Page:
What’s your handle?
When I was on my first in-person interview at TX RX, I was asked what I knew about TX RX and the products we made. Of course, being prepared for my interviews, I spouted off information from their web site, talked about the TTA’s, duplexers and other RF components. How they are an industry leader, hold multiple patents and all those great things. Now it sounded good, I got nods around the table but then they dropped the bomb on me, “What do you know about Land Mobile Radio Systems?” yeah…. crickets were heard in the meeting room. I quickly recovered and was honest with them and said that I do not have any experience with LMR systems (like I have said before, what IT person has?) I pulled out a real blast from the past and told them that I did a lot of support for mobile laptops (Panasonic Tough books) that used PCMCIA cards as well as integrated radios that communicated with early cellular phone carriers like Sprint and Verizon to connect to their home network (Yes kids we are talking dial-up RAS servers) and that we often troubleshooted these connections looking at TX/RX transmission rates, etc. (I should have been in sales! Oh wait, I was! I used to sell Compaq, yeah showing my age). It was a good first interview, but I figured with what I didn’t know they wouldn’t call me back for a second. Funny how things work out, they called me back and the rest is history.
As I said in my previous post, I understand the products we make as well as the market we are in but not how they work specifically. As I talked to the engineers here at TX RX (these guys are the next-level, geniuses in electrical engineering, and don’t get me started on the CTO), over the past few months, I started to learn more about the technical side of LMR systems and how what we do connects all of it together. Now if you haven’t figured it out, my mind wanders a lot (hmm maybe I should get tested, but I digress) and this whole LMR topic has my mind careening down the road of movies. I mean after all aren’t CB radios a type of LMR? (I can’t get the movie Convoy “Breaker, breaker 19 this here’s the rubber duck, you got your ears on pig pen? comeback” and then of course it ran off the bridge right into Smokey and the Bandit). Well kind of but they are two-way short distance communication devices. Their signals are not strong, and they only operate on 40 channels between 26.965 MHz and 27.405 MHz. So yeah, not really what our focus is but you get the idea.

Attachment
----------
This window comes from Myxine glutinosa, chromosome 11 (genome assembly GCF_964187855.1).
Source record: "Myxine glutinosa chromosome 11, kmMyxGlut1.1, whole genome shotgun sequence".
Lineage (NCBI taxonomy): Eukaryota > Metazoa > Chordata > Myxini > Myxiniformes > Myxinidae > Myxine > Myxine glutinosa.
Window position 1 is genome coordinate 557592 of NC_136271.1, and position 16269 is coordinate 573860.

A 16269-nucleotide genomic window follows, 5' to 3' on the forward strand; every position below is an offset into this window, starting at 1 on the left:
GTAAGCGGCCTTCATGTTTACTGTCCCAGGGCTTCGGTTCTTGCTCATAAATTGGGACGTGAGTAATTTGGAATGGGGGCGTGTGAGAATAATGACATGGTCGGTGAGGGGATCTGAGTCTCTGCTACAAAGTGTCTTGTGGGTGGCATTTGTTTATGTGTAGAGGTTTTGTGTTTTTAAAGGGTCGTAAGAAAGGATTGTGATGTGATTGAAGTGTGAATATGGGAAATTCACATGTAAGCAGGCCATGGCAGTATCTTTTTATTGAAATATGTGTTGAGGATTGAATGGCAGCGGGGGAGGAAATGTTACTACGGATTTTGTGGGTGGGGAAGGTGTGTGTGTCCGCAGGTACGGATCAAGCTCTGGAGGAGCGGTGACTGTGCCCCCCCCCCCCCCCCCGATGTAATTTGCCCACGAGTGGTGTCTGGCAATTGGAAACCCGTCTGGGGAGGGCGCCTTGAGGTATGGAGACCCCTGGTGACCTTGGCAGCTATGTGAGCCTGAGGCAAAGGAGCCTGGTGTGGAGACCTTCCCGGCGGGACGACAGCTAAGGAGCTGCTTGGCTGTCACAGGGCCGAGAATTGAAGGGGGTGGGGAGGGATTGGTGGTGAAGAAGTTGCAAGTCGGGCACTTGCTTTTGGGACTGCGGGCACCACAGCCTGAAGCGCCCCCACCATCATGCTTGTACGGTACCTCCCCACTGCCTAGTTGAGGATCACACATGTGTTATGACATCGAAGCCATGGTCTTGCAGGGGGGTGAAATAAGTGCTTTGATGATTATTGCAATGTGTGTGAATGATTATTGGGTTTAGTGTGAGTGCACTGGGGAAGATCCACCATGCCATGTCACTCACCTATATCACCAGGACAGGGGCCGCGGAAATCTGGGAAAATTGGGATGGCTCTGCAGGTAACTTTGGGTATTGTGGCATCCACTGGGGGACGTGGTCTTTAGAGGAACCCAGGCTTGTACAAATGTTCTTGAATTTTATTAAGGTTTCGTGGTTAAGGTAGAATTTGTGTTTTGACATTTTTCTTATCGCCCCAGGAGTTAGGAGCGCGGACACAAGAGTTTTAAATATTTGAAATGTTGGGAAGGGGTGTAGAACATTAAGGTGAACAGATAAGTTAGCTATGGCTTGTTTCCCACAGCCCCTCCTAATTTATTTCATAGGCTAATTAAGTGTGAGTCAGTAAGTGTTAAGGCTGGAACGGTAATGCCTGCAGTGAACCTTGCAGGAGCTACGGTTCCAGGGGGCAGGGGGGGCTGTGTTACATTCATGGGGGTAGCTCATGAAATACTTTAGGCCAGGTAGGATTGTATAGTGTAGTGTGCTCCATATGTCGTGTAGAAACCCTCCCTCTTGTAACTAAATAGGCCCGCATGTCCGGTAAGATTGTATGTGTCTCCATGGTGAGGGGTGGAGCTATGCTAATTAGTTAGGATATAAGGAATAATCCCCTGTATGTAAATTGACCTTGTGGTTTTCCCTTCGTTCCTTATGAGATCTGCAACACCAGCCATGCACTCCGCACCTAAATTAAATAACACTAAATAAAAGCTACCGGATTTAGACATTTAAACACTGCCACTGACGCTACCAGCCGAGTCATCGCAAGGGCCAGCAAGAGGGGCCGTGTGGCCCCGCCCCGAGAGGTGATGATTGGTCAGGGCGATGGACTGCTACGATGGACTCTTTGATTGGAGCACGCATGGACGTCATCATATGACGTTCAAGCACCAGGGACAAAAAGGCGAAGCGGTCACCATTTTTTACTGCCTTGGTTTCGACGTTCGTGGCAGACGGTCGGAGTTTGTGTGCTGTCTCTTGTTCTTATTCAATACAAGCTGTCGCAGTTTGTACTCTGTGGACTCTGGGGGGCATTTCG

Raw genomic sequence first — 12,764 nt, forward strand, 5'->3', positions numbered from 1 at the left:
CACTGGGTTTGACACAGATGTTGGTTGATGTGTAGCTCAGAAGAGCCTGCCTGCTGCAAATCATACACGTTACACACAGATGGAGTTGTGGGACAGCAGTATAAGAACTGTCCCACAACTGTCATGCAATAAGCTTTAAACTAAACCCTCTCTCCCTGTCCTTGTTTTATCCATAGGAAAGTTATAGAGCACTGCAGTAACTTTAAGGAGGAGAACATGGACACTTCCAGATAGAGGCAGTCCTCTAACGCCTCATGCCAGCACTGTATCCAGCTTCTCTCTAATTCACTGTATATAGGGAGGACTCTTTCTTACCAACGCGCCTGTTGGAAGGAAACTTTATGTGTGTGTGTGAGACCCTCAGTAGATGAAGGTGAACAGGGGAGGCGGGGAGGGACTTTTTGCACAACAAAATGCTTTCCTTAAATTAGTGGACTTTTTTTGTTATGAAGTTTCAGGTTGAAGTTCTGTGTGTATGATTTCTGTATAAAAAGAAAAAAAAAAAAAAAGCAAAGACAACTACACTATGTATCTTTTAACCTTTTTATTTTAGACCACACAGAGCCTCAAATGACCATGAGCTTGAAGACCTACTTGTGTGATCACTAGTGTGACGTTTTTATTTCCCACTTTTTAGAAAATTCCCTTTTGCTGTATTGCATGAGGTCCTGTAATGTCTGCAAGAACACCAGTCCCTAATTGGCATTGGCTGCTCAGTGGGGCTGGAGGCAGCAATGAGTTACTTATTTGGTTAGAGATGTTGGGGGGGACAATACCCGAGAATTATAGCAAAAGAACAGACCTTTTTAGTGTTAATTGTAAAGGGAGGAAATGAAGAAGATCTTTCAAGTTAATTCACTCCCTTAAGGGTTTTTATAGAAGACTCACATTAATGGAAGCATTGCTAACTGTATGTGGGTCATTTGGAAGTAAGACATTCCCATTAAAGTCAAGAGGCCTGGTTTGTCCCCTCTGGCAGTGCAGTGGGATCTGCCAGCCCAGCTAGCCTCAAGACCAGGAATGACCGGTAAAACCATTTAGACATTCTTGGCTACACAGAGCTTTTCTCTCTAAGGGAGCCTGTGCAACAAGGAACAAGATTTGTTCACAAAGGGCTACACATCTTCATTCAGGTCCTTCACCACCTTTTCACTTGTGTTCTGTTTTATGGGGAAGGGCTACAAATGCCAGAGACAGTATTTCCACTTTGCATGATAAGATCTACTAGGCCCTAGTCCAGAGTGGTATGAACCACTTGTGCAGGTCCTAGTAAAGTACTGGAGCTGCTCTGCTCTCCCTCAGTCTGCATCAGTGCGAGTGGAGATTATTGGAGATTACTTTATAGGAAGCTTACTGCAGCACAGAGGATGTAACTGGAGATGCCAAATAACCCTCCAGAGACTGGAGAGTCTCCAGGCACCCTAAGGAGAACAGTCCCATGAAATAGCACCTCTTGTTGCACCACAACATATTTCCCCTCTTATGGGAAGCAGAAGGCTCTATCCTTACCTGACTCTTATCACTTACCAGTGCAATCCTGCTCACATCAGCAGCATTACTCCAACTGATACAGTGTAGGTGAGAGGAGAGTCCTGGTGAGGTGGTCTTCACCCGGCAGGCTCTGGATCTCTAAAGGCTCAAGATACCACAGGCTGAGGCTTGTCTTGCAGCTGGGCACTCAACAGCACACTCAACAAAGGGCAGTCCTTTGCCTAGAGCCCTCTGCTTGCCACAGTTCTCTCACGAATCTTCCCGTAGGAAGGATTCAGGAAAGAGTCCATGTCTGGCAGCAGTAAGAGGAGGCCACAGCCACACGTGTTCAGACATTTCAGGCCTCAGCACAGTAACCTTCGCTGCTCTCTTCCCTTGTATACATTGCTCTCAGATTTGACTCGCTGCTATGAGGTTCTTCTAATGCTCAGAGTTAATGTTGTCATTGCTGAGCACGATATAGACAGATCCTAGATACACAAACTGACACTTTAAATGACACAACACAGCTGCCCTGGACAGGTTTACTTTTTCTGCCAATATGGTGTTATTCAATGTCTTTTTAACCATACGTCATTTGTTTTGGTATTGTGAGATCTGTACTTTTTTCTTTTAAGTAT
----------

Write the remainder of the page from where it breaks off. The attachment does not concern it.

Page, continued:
But in all seriousness, LMR systems are straight forward and there are a lot of resources on the internet, from videos to slide decks (All free BTW). The only problem is, where to start? If you are not surrounded by engineers, salespeople and designers who live and breathe LMR (like my co-workers, Just ask and I will introduce you), But if you like videos like I do, TX RX has a series of videos that take you through an introductory to all aspects of LMR and the equipment used in LMR systems. (Part I, Part II, Part III). Next, I would look at the following link that talks about the mission criticality of LMR systems by one of our partners Motorola. This is a high-level view of the benefits. Finally, I suggest reading this article on the Cyber Risks to Land Mobile Radio systems published by the Cybersecurity & Infrastructure Security Agency.
I think this is an excellent starting point for now. In the next article I will talk more about the network and how it ends up fitting into our IT infrastructures. If you have questions or want to go into more detail on what I have been researching and how we are helping customers around the world, feel free to send me an email at firstname.lastname@example.org or on LinkedIn. Now if you are feeling saucy, I am often roaming around boards on Discord, drop me a DM, rickmoo#6993.